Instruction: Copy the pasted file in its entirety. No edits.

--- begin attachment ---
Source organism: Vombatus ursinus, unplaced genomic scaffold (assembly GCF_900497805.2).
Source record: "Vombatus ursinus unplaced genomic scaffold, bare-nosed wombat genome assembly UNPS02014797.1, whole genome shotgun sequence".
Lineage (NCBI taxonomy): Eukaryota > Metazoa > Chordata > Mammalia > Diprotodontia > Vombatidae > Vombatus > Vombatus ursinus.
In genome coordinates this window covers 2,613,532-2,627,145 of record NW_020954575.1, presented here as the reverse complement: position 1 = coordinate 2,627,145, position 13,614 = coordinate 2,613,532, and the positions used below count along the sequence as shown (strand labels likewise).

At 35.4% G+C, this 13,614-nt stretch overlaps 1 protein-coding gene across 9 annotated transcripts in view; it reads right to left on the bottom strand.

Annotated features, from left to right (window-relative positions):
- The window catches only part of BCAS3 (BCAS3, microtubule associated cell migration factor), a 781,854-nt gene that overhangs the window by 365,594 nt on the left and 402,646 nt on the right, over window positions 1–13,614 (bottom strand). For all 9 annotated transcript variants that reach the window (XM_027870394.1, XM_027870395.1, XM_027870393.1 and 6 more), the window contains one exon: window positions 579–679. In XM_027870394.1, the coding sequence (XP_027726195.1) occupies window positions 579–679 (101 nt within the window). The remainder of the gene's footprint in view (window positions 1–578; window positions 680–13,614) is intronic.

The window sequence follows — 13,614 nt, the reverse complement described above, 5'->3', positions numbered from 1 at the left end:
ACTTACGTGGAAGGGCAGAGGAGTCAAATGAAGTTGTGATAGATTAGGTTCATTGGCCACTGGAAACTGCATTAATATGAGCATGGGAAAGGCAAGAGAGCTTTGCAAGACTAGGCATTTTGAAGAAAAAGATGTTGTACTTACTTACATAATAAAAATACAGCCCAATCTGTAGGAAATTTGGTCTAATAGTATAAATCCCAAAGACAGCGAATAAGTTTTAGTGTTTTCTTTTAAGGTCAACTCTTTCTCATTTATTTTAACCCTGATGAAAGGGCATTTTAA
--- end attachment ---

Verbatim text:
Source organism: Vombatus ursinus, unplaced genomic scaffold (assembly GCF_900497805.2).
Source record: "Vombatus ursinus unplaced genomic scaffold, bare-nosed wombat genome assembly UNPS02014797.1, whole genome shotgun sequence".
Lineage (NCBI taxonomy): Eukaryota > Metazoa > Chordata > Mammalia > Diprotodontia > Vombatidae > Vombatus > Vombatus ursinus.
In genome coordinates this window covers 2,613,532-2,627,145 of record NW_020954575.1, presented here as the reverse complement: position 1 = coordinate 2,627,145, position 13,614 = coordinate 2,613,532, and the positions used below count along the sequence as shown (strand labels likewise).

At 35.4% G+C, this 13,614-nt stretch overlaps 1 protein-coding gene across 9 annotated transcripts in view; it reads right to left on the bottom strand.

Annotated features, from left to right (window-relative positions):
- The window catches only part of BCAS3 (BCAS3, microtubule associated cell migration factor), a 781,854-nt gene that overhangs the window by 365,594 nt on the left and 402,646 nt on the right, over window positions 1–13,614 (bottom strand). For all 9 annotated transcript variants that reach the window (XM_027870394.1, XM_027870395.1, XM_027870393.1 and 6 more), the window contains one exon: window positions 579–679. In XM_027870394.1, the coding sequence (XP_027726195.1) occupies window positions 579–679 (101 nt within the window). The remainder of the gene's footprint in view (window positions 1–578; window positions 680–13,614) is intronic.

The window sequence follows — 13,614 nt, the reverse complement described above, 5'->3', positions numbered from 1 at the left end:
ACTTACGTGGAAGGGCAGAGGAGTCAAATGAAGTTGTGATAGATTAGGTTCATTGGCCACTGGAAACTGCATTAATATGAGCATGGGAAAGGCAAGAGAGCTTTGCAAGACTAGGCATTTTGAAGAAAAAGATGTTGTACTTACTTACATAATAAAAATACAGCCCAATCTGTAGGAAATTTGGTCTAATAGTATAAATCCCAAAGACAGCGAATAAGTTTTAGTGTTTTCTTTTAAGGTCAACTCTTTCTCATTTATTTTAACCCTGATGAAAGGGCATTTTAA